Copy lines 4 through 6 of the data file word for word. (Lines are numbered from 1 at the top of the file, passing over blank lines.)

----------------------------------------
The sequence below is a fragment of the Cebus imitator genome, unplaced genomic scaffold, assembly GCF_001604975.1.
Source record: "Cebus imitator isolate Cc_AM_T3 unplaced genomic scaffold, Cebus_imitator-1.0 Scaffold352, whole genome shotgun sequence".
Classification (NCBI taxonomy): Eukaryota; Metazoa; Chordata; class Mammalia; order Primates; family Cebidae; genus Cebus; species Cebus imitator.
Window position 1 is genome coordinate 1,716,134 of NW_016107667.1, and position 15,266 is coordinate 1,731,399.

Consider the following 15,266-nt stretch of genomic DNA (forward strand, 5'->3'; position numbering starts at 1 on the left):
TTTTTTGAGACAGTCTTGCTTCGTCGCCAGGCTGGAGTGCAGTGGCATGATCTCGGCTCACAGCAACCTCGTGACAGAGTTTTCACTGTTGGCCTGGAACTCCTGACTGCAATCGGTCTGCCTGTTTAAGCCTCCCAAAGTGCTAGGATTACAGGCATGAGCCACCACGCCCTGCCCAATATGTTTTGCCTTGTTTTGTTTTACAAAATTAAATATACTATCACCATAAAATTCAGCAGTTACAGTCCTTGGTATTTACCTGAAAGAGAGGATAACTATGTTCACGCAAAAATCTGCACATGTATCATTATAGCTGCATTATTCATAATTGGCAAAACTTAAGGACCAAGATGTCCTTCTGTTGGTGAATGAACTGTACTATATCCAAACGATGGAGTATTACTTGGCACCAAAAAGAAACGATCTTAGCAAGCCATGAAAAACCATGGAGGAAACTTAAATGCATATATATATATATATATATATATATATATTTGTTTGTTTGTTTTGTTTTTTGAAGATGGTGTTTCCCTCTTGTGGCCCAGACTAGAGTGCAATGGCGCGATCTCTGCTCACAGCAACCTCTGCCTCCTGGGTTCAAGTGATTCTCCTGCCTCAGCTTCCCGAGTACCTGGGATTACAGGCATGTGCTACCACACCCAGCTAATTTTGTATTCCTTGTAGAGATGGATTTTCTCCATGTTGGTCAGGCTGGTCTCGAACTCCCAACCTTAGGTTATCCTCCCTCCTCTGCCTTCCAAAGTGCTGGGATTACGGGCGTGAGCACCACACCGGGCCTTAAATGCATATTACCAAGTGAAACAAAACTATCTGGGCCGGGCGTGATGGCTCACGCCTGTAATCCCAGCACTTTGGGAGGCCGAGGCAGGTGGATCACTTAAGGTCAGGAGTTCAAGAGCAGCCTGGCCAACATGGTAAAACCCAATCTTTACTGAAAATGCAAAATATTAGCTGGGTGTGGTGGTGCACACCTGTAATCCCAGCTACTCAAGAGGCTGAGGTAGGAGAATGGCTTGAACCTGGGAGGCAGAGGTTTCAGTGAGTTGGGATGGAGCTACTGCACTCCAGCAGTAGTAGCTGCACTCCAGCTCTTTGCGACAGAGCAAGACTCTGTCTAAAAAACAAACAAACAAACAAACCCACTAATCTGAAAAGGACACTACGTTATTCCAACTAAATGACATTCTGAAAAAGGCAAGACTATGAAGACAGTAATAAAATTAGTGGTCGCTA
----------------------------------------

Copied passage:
Window position 1 is genome coordinate 1,716,134 of NW_016107667.1, and position 15,266 is coordinate 1,731,399.

Consider the following 15,266-nt stretch of genomic DNA (forward strand, 5'->3'; position numbering starts at 1 on the left):
TTTTTTGAGACAGTCTTGCTTCGTCGCCAGGCTGGAGTGCAGTGGCATGATCTCGGCTCACAGCAACCTCGTGACAGAGTTTTCACTGTTGGCCTGGAACTCCTGACTGCAATCGGTCTGCCTGTTTAAGCCTCCCAAAGTGCTAGGATTACAGGCATGAGCCACCACGCCCTGCCCAATATGTTTTGCCTTGTTTTGTTTTACAAAATTAAATATACTATCACCATAAAATTCAGCAGTTACAGTCCTTGGTATTTACCTGAAAGAGAGGATAACTATGTTCACGCAAAAATCTGCACATGTATCATTATAGCTGCATTATTCATAATTGGCAAAACTTAAGGACCAAGATGTCCTTCTGTTGGTGAATGAACTGTACTATATCCAAACGATGGAGTATTACTTGGCACCAAAAAGAAACGATCTTAGCAAGCCATGAAAAACCATGGAGGAAACTTAAATGCATATATATATATATATATATATATATATATTTGTTTGTTTGTTTTGTTTTTTGAAGATGGTGTTTCCCTCTTGTGGCCCAGACTAGAGTGCAATGGCGCGATCTCTGCTCACAGCAACCTCTGCCTCCTGGGTTCAAGTGATTCTCCTGCCTCAGCTTCCCGAGTACCTGGGATTACAGGCATGTGCTACCACACCCAGCTAATTTTGTATTCCTTGTAGAGATGGATTTTCTCCATGTTGGTCAGGCTGGTCTCGAACTCCCAACCTTAGGTTATCCTCCCTCCTCTGCCTTCCAAAGTGCTGGGATTACGGGCGTGAGCACCACACCGGGCCTTAAATGCATATTACCAAGTGAAACAAAACTATCTGGGCCGGGCGTGATGGCTCACGCCTGTAATCCCAGCACTTTGGGAGGCCGAGGCAGGTGGATCACTTAAGGTCAGGAGTTCAAGAGCAGCCTGGCCAACATGGTAAAACCCAATCTTTACTGAAAATGCAAAATATTAGCTGGGTGTGGTGGTGCACACCTGTAATCCCAGCTACTCAAGAGGCTGAGGTAGGAGAATGGCTTGAACCTGGGAGGCAGAGGTTTCAGTGAGTTGGGATGGAGCTACTGCACTCCAGCAGTAGTAGCTGCACTCCAGCTCTTTGCGACAGAGCAAGACTCTGTCTAAAAAACAAACAAACAAACAAACCCACTAATCTGAAAAGGACACTACGTTATTCCAACTAAATGACATTCTGAAAAAGGCAAGACTATGAAGACAGTAATAAAATTAGTGGTCGCTA